Thereafter, at some point, I’m assuming that the GOP bigwigs sat down and had a think about the likelihood of a Minuteman (who recently violated the terms of his firearms-related probation) committed to turning California into a libertarian wasteland being elected in one of the country’s more progressive states. 

What they needed was someone who didn’t start foaming at the mouth at the sight of an immigrant, who can talk about taking punitive measures against the middle class in a nice, comforting voice, and who isn’t out to appeal to “single-issue voter[s] on the gun issue”.  

So they turned, in that charmingly tone-deaf way the GOP has, to a man who spent his life serving the financial interests responsible for the recession, and who was chosen to be the person to oversee the bailout of Wall Street.  Neel Kashkari’s “public service” career, as a friend put it, literally consisted of carrying cash from the public to Wall Street.  Unsurprisingly, Kashkari, who worked for Goldman Sachs and PIMCO, has had better luck than Donnelly in tapping into the resources of the financial elite.  (See Kashkari getting it in the neck for running a welfare program for wealthy Wall Street types.)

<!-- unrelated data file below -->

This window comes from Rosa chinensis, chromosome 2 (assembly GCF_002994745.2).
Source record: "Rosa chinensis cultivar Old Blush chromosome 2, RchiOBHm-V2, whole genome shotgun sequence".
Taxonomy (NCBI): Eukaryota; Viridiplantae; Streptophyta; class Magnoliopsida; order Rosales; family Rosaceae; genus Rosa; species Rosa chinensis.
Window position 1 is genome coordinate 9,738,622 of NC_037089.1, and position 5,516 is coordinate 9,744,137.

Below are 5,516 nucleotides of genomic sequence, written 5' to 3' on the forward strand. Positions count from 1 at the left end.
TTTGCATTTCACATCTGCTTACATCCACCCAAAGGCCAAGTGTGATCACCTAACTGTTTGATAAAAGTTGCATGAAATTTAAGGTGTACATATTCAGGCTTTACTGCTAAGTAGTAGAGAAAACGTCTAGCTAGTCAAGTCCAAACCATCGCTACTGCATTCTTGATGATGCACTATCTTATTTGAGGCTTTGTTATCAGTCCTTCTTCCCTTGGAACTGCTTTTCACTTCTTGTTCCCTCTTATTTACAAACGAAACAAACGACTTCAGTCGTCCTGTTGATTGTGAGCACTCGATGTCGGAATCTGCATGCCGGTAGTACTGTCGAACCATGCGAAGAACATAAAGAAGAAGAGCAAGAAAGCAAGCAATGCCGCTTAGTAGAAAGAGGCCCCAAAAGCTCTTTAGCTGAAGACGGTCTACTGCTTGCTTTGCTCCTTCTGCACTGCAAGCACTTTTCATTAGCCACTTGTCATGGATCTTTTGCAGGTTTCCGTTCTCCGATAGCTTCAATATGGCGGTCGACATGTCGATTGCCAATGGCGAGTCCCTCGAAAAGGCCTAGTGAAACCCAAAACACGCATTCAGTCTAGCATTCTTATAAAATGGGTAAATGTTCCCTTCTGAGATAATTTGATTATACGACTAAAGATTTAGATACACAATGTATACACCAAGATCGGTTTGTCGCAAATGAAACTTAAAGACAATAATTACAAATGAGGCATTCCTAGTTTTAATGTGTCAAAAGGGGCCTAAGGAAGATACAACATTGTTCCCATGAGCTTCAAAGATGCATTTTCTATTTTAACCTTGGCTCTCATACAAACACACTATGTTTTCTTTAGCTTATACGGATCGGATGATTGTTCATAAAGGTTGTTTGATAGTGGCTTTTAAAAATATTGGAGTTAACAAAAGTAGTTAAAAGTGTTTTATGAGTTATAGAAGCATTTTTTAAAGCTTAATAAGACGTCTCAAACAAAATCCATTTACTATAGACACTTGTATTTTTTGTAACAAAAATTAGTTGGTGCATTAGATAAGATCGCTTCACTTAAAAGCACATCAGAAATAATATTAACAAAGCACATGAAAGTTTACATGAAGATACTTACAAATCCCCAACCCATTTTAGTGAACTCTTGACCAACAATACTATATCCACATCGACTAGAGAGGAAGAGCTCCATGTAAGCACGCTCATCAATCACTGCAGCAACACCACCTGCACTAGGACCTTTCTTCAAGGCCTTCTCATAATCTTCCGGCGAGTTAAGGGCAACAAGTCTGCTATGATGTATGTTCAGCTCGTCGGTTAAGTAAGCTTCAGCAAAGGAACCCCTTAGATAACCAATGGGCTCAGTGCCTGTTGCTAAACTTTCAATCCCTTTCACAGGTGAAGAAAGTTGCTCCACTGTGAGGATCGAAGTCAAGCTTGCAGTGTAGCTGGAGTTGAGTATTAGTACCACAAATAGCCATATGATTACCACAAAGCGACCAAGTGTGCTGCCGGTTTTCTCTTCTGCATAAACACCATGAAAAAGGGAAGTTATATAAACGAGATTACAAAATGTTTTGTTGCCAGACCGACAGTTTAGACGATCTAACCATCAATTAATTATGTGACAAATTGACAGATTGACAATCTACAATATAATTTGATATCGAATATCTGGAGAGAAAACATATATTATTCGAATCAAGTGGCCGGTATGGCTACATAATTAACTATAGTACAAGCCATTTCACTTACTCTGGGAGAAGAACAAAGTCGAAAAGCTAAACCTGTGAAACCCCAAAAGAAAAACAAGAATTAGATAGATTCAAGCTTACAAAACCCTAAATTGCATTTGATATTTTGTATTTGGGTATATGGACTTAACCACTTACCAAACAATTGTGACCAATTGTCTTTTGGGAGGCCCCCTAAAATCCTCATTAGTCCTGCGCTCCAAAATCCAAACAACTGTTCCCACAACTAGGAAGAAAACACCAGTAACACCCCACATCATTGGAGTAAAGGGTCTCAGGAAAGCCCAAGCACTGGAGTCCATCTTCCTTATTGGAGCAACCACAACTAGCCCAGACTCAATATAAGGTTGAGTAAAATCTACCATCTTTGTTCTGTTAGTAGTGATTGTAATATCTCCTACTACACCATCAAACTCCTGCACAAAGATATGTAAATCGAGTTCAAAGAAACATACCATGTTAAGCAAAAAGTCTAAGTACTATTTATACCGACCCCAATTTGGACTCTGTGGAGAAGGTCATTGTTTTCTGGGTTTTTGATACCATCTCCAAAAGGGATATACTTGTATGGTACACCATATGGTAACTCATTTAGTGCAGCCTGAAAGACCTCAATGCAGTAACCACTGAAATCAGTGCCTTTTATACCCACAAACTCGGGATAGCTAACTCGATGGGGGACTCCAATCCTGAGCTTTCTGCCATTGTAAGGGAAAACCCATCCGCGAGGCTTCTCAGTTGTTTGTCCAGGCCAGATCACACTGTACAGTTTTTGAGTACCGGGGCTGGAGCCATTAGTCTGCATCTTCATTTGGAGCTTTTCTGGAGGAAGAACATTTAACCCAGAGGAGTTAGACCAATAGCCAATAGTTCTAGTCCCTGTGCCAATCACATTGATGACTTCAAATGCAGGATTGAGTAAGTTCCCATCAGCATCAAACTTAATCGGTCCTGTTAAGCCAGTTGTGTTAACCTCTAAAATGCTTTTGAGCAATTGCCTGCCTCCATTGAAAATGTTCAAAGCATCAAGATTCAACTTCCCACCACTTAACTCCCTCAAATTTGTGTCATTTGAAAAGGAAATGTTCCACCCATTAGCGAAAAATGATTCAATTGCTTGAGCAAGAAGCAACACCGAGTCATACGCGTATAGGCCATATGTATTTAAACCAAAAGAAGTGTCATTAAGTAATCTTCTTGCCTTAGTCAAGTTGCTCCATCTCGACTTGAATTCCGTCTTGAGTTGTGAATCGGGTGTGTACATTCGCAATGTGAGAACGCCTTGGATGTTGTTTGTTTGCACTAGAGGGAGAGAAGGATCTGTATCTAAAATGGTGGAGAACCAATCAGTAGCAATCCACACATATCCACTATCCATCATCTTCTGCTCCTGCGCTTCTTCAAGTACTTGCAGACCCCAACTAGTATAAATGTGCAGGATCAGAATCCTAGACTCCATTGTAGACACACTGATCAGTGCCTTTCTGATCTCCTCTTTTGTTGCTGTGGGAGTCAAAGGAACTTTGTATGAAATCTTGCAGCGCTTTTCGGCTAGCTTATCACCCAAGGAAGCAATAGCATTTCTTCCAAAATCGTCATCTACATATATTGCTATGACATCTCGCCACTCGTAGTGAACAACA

Kashkari is the kind of dishonest right-winger who has no problem shedding crocodile tears over the condition of our schools and universities while pretending we can afford to cut taxes and continue to starve them of revenue.

His “policies”?  “Transform[ing] our state’s public schools by ensuring that the money that taxpayers send to Sacramento actually gets into the classroom—not wasted in layers of bureaucracy” (without bothering to provide any evidence that “waste” is actually the problem); and “promot[ing a higher education] system that focuses on student outcomes and embraces new learning technologies that will transform traditional methods of delivering education, while making higher education more affordable”; and “embrac[ing] the advantages of our state’s natural resources through safe and environmentally conscious energy development while also unlocking the potential of all of our industries to grow and create good jobs”.